What My Hospice means is different to each individual and family we serve. For My Hospice Ambassadors, like Teddi Anderson, it means acting as a leader in their state to support Medicare’s first coordinated care model and protect the Medicare Hospice Benefit.

My Hospice Ambassadors are hospice and palliative care professionals with an interest in advocacy who work with NHPCO to facilitate on-going outreach and relationship development with federal policymakers.

Here Ambassador Teddi Anderson answers what My Hospice means to her:

Tell us a little bit about your role.

Until July of 2019, I was a Regional Manager of Market Development with Sutter Care at Home in California for five years. In that role, I managed a team of business development liaisons for home health, home infusion, durable medical equipment and hospice. I recently retired in order to pursue some personal interests, including becoming a hospice volunteer with Sutter Care at Home.

As a hospice volunteer, my role is to provide compassionate support to hospice patients and their families. Activities may include grocery shopping, preparing light meals for patients, helping with simple household chores, helping the patient’s caregiver with their errands and other daily tasks.

How did you first get involved with hospice?

In 2010 an elderly friend and neighbor was in the end stages of lung cancer. She received hospice care in the last week of her life, but before then, she really suffered with pain and shortness of breath. I took from that experience a desire to find a better path for those I loved. With my mother in declining health, I began researching healthcare options that would be afforded to her when the time came. I learned about the Medicare Hospice benefit and had frank conversations with my mom about what I learned. She was receptive to the idea of hospice and agreed to be evaluated for eligibility during a particularly difficult hospitalization. She discharged home on hospice and received compassionate and loving care during the last four months of her life. As a result, my mother experienced a good death. In addition, the entire hospice team was an incredible support to my family. They became part of our family!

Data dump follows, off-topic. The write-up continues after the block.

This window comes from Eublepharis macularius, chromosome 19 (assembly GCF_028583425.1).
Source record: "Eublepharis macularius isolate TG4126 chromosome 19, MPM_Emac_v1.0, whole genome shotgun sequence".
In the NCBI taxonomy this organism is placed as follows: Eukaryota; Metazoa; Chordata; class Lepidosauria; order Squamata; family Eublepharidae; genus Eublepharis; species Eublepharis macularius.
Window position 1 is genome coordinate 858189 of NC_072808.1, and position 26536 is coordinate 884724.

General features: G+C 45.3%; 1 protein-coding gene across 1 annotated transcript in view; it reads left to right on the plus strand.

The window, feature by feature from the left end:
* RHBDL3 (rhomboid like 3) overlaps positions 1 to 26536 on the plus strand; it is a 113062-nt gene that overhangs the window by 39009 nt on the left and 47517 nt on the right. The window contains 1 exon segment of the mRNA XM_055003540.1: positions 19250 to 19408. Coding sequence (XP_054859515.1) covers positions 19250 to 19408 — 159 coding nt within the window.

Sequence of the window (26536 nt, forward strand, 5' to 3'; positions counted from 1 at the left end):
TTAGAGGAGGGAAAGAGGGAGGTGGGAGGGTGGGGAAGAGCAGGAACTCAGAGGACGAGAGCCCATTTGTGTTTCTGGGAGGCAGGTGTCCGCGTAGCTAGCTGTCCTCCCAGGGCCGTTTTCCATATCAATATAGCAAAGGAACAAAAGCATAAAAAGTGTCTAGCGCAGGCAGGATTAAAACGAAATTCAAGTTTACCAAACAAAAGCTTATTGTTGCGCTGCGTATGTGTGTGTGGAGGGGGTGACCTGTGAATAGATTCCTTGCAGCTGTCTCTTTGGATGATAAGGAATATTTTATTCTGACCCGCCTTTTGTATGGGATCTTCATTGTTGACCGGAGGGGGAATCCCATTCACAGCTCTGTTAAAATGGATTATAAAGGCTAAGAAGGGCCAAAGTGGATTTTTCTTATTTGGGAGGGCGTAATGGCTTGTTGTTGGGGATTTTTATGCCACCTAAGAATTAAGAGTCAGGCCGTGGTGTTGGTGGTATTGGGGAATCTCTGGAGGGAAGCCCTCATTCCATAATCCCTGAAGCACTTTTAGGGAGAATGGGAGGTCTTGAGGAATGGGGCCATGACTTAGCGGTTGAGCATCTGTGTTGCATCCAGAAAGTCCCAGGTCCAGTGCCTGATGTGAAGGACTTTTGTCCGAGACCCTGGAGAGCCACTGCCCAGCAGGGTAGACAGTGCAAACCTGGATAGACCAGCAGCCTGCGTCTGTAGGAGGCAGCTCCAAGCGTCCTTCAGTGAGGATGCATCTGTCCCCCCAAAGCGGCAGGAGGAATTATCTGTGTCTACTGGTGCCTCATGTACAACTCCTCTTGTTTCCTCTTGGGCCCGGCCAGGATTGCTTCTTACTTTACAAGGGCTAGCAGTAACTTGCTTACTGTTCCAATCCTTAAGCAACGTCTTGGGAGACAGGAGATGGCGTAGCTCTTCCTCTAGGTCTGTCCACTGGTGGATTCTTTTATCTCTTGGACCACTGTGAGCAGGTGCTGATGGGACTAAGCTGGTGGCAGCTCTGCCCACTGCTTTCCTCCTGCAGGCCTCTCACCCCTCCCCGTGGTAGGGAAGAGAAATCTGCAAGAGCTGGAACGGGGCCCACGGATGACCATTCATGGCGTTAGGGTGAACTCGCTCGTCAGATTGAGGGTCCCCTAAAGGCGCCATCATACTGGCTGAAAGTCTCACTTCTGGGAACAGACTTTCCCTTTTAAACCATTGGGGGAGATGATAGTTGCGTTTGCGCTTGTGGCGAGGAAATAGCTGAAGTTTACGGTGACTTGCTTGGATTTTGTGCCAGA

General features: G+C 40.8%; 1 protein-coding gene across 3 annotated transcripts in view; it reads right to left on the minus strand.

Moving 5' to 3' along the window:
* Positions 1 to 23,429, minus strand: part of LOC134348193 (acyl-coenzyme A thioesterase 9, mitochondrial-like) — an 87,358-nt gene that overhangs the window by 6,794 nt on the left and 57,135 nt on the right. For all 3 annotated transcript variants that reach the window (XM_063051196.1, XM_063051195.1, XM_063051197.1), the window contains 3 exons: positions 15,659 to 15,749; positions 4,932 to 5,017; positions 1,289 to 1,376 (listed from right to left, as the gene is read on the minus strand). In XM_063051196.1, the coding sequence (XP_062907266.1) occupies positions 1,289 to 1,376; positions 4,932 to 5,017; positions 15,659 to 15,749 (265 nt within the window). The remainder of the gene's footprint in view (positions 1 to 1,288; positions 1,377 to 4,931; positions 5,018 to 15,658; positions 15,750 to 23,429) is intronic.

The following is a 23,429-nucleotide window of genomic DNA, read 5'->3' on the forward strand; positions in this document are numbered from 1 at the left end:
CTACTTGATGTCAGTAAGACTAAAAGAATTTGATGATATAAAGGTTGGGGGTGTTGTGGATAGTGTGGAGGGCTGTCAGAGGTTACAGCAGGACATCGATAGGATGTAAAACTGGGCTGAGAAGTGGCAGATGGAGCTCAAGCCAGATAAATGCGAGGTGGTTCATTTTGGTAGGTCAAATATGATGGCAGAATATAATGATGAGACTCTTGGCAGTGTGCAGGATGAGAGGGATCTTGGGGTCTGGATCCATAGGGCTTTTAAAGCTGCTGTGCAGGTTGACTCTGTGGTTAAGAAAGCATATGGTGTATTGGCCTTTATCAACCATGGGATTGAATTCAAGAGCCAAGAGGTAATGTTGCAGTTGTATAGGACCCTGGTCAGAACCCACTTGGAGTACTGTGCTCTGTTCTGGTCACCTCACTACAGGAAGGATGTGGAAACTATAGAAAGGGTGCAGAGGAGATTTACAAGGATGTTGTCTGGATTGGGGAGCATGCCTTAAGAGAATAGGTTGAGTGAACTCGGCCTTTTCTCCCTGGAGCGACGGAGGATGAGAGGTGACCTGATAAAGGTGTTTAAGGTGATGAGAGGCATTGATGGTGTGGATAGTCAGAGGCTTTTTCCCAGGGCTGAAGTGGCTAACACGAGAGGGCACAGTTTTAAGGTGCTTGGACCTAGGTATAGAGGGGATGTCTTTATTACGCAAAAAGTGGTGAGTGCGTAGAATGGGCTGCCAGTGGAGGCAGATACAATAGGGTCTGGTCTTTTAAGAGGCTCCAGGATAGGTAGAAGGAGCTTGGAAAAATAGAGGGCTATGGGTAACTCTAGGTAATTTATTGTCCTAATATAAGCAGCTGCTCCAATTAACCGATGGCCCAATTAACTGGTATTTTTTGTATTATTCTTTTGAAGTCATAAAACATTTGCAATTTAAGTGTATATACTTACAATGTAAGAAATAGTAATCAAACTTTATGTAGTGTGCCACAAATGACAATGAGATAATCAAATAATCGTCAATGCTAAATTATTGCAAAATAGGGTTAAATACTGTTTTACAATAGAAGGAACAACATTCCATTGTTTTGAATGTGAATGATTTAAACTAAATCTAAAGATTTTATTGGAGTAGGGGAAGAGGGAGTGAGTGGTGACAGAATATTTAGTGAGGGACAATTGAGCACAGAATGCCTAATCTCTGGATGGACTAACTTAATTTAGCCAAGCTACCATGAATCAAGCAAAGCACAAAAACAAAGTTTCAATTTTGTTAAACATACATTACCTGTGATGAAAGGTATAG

As a result of this profound experience, I left the company where I had been working for 26 years and came to work for Sutter Care at Home.

What do you like best about your job?

I haven’t had a patient yet as a volunteer, but I suspect what I will like most about this work is similar to what I liked most about my previous job with Sutter Care at Home- being a part of making someone’s end-of-life experience in any way, even if it’s an infinitesimally small amount, just a little bit easier.

What motivates your advocacy and why do you think others should get involved?

So many people in our society don’t understand what hospice is nor the many benefits that come with receiving hospice care. Dying is hard work, both for the person dying and the family and it is so much harder when we aren’t prepared or informed. Because hospice can have a huge positive impact on how the end-of-life journey goes for patients and their loved ones, I would like everyone to know about this level of care so they will feel empowered when making healthcare decisions near the end of life.

Others should get involved because by advocating for hospice care, you are doing good by everyone – family, friends, neighbors, strangers, healthcare providers, and government payers.

What does My Hospice mean to you?

My Hospice means having access to the very best possible medical care available when approaching the sacred time at the end-of-life.